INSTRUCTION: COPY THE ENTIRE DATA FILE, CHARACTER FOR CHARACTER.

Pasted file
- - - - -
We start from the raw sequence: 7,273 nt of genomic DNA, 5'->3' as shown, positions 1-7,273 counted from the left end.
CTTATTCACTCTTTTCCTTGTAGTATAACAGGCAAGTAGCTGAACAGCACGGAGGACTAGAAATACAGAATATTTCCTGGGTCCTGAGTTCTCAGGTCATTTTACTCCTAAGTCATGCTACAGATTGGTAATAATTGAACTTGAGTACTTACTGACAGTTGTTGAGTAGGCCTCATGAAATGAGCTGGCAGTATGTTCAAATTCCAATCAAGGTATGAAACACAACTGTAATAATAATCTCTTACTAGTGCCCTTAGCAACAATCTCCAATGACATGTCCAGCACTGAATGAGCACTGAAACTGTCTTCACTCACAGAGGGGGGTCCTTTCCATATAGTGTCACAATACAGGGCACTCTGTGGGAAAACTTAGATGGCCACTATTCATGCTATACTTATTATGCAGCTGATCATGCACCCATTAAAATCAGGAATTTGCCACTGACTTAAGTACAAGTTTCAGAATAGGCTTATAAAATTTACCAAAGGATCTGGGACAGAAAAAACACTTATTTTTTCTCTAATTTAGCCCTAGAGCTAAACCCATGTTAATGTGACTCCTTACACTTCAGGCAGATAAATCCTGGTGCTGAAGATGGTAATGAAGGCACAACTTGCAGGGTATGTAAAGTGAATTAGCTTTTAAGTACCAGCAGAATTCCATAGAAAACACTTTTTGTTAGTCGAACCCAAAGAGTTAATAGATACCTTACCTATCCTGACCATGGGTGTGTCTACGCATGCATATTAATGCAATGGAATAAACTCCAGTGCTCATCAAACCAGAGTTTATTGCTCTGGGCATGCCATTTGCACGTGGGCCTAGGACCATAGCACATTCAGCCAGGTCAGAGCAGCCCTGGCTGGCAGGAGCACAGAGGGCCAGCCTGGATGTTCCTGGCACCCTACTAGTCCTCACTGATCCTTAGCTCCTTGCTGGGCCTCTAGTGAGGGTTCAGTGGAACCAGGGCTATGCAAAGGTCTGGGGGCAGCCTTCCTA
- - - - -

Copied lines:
We start from the raw sequence: 7,273 nt of genomic DNA, 5'->3' as shown, positions 1-7,273 counted from the left end.
CTTATTCACTCTTTTCCTTGTAGTATAACAGGCAAGTAGCTGAACAGCACGGAGGACTAGAAATACAGAATATTTCCTGGGTCCTGAGTTCTCAGGTCATTTTACTCCTAAGTCATGCTACAGATTGGTAATAATTGAACTTGAGTACTTACTGACAGTTGTTGAGTAGGCCTCATGAAATGAGCTGGCAGTATGTTCAAATTCCAATCAAGGTATGAAACACAACTGTAATAATAATCTCTTACTAGTGCCCTTAGCAACAATCTCCAATGACATGTCCAGCACTGAATGAGCACTGAAACTGTCTTCACTCACAGAGGGGGGTCCTTTCCATATAGTGTCACAATACAGGGCACTCTGTGGGAAAACTTAGATGGCCACTATTCATGCTATACTTATTATGCAGCTGATCATGCACCCATTAAAATCAGGAATTTGCCACTGACTTAAGTACAAGTTTCAGAATAGGCTTATAAAATTTACCAAAGGATCTGGGACAGAAAAAACACTTATTTTTTCTCTAATTTAGCCCTAGAGCTAAACCCATGTTAATGTGACTCCTTACACTTCAGGCAGATAAATCCTGGTGCTGAAGATGGTAATGAAGGCACAACTTGCAGGGTATGTAAAGTGAATTAGCTTTTAAGTACCAGCAGAATTCCATAGAAAACACTTTTTGTTAGTCGAACCCAAAGAGTTAATAGATACCTTACCTATCCTGACCATGGGTGTGTCTACGCATGCATATTAATGCAATGGAATAAACTCCAGTGCTCATCAAACCAGAGTTTATTGCTCTGGGCATGCCATTTGCACGTGGGCCTAGGACCATAGCACATTCAGCCAGGTCAGAGCAGCCCTGGCTGGCAGGAGCACAGAGGGCCAGCCTGGATGTTCCTGGCACCCTACTAGTCCTCACTGATCCTTAGCTCCTTGCTGGGCCTCTAGTGAGGGTTCAGTGGAACCAGGGCTATGCAAAGGTCTGGGGGCAGCCTTCCTA